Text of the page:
The program also requires companies to locate on college campuses, or an approved building nearby, so they can benefit from tax-free leases, faculty knowledge, student interns and equipment. But the extent to which that’s happening is mixed.

ESD says 78 public and private schools have qualified to locate businesses through the program. But only a handful of campuses are housing multiple businesses – most notably University at Buffalo, Stony Brook in Long Island and SUNY Downstate Medical Center in New York City, according to an analysis of START-UP records.

Also, some regions remain START-UP NY deserts, despite the willingness of SUNY schools and local officials to participate.

There were four companies connected to SUNY Cobleskill that the governor’s office announced were joining START-UP in 2015, but three haven’t started and one withdrew from the program. The Mohawk Valley, where SUNY Cobleskill sits, reported one job created between 2014 and 2015 – from a Canadian aviation company that, according to Mohawk Valley Community College, set up in a trailer near one of their school buildings that is under construction in Rome, Oneida County.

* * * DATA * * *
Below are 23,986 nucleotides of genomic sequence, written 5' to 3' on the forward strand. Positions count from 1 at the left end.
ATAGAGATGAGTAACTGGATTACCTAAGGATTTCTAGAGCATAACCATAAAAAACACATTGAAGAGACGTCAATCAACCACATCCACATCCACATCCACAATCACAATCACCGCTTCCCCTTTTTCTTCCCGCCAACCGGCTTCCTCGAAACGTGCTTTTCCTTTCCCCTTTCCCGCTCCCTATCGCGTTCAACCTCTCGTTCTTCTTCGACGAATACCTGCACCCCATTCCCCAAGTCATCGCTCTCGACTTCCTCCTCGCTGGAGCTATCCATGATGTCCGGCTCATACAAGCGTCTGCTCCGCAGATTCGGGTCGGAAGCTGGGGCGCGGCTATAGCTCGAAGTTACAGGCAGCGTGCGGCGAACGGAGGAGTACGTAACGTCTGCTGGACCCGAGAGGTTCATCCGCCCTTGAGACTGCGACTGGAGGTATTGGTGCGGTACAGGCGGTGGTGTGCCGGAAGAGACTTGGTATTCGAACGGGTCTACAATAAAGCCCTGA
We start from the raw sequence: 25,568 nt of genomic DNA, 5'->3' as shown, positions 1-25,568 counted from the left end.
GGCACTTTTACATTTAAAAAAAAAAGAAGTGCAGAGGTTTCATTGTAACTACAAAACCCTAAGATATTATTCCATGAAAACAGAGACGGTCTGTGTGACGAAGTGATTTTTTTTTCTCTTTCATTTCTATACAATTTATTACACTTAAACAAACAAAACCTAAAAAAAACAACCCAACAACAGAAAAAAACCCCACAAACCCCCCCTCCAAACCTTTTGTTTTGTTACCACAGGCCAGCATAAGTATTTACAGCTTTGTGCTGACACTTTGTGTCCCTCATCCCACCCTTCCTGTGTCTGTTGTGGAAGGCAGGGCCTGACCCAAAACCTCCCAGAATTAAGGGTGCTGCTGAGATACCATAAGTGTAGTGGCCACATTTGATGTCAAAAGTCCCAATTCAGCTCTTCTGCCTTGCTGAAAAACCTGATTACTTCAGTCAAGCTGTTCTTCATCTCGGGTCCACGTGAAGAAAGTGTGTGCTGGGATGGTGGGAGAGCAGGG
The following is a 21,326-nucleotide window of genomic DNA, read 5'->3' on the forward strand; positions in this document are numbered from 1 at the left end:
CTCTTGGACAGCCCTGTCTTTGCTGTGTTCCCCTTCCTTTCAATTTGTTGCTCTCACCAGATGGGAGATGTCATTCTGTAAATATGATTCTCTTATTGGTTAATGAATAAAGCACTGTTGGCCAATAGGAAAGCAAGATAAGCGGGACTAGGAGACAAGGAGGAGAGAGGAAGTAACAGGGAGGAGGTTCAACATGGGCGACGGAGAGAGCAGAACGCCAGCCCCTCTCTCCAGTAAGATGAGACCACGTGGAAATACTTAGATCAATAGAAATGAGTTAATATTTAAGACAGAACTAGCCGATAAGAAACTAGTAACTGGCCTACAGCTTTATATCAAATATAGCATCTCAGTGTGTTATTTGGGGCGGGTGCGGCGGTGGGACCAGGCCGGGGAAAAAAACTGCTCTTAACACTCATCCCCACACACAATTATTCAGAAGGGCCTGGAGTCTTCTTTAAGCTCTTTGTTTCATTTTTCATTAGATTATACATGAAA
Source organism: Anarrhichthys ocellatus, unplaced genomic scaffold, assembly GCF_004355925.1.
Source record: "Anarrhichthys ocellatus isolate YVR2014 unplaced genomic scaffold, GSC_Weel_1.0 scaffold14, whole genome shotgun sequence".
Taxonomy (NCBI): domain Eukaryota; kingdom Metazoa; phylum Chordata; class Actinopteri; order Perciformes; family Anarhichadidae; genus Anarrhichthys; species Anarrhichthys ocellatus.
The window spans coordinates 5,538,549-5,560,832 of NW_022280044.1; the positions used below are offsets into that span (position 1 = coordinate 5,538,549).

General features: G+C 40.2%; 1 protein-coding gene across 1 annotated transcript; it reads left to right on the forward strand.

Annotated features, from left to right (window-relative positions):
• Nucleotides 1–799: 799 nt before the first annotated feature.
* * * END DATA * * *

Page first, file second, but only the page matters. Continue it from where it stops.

The Times Union found the governor’s office touted 27 other companies in 2015 press releases as joining START-UP NY statewide. But all of those also have yet to locate, according to ESD officials.

Guilderland resident Gregory Wilhelm has the only active START-UP NY business that’s tied to SUNY Cobleskill. Wilhelm, a SUNY Cobleskill graduate who runs a wine business called Royal Meadery, renovated a building in Richmondville, Schoharie County, to make his product and offer tastings.